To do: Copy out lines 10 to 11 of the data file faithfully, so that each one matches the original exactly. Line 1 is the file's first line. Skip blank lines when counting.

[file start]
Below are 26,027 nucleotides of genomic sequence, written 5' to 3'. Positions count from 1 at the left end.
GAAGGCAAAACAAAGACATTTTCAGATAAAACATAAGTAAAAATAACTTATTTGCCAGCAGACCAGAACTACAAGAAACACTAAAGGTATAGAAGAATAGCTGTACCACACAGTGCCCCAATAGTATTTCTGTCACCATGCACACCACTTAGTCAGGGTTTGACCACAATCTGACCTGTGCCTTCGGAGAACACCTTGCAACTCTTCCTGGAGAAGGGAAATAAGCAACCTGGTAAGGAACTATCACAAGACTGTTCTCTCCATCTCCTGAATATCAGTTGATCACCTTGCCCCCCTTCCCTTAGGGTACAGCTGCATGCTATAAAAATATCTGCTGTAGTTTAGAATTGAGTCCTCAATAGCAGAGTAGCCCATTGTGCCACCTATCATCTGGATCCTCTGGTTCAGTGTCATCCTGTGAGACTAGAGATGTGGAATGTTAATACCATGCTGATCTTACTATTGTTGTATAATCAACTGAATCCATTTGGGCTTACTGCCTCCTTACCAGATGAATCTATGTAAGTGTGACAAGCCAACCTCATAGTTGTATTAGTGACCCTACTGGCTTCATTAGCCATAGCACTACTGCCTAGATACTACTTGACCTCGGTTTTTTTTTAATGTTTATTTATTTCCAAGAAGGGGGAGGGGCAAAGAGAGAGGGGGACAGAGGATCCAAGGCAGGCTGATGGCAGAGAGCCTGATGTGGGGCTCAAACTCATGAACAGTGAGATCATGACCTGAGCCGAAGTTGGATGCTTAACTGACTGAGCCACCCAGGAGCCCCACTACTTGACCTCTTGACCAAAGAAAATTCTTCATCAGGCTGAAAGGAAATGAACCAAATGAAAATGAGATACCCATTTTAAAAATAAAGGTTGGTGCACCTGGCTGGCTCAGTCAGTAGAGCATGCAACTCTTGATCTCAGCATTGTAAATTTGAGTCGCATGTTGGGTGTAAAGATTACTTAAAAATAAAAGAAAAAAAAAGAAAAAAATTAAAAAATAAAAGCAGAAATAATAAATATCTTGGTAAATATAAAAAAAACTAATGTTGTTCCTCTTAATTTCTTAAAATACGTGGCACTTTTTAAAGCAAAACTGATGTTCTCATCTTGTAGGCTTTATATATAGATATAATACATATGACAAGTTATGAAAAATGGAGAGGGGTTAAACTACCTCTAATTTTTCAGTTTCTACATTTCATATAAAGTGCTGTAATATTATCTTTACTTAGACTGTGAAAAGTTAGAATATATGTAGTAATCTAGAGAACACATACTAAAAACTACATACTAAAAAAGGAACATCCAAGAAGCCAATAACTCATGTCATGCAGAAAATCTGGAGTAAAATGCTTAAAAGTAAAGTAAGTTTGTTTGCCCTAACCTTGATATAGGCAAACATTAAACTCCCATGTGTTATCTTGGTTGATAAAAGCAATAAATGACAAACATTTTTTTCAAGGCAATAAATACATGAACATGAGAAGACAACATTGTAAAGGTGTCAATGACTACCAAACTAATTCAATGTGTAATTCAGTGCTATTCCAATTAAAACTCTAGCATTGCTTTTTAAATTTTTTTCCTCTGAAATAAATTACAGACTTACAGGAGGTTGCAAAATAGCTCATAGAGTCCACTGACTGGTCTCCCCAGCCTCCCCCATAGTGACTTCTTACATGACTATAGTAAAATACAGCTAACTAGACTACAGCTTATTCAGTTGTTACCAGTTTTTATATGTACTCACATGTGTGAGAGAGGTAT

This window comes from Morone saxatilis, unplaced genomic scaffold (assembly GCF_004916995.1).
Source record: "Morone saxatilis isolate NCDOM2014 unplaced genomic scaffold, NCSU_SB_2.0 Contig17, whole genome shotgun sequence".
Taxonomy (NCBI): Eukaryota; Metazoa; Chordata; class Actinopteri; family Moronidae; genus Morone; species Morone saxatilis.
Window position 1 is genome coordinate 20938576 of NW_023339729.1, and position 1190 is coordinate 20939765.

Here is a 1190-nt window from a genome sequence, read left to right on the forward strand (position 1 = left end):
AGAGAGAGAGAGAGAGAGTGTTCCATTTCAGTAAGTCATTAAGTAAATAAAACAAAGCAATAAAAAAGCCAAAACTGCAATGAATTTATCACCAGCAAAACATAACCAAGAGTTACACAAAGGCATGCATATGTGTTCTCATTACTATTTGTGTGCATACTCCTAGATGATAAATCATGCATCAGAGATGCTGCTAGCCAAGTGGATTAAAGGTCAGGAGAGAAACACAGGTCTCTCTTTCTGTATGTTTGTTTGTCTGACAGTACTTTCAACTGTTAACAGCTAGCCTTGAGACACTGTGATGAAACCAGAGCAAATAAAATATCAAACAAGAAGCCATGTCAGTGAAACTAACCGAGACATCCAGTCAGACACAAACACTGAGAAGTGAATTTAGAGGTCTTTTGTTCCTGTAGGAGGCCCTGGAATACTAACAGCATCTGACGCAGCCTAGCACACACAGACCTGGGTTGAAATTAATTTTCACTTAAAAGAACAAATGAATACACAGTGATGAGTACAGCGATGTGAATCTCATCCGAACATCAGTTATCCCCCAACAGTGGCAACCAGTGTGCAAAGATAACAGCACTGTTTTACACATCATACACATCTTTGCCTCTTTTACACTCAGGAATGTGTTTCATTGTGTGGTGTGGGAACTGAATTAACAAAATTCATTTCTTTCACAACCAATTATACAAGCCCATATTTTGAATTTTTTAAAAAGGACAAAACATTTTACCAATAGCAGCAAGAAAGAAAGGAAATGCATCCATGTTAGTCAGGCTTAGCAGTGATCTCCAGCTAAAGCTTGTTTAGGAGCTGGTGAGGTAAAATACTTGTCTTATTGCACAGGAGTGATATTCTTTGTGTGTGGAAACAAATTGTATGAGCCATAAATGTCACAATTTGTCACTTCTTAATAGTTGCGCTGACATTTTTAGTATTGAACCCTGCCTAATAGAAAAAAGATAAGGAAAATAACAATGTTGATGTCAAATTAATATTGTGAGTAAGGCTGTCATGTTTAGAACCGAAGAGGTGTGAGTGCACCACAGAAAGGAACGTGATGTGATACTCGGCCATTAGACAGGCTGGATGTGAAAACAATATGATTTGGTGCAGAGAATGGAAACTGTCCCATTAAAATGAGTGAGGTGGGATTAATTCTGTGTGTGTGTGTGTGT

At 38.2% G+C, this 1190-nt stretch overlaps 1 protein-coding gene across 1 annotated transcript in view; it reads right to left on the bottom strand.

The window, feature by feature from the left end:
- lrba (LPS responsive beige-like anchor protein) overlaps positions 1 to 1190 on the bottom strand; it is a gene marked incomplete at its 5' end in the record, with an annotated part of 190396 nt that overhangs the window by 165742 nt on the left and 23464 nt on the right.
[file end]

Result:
The window, feature by feature from the left end:
- lrba (LPS responsive beige-like anchor protein) overlaps positions 1 to 1190 on the bottom strand; it is a gene marked incomplete at its 5' end in the record, with an annotated part of 190396 nt that overhangs the window by 165742 nt on the left and 23464 nt on the right.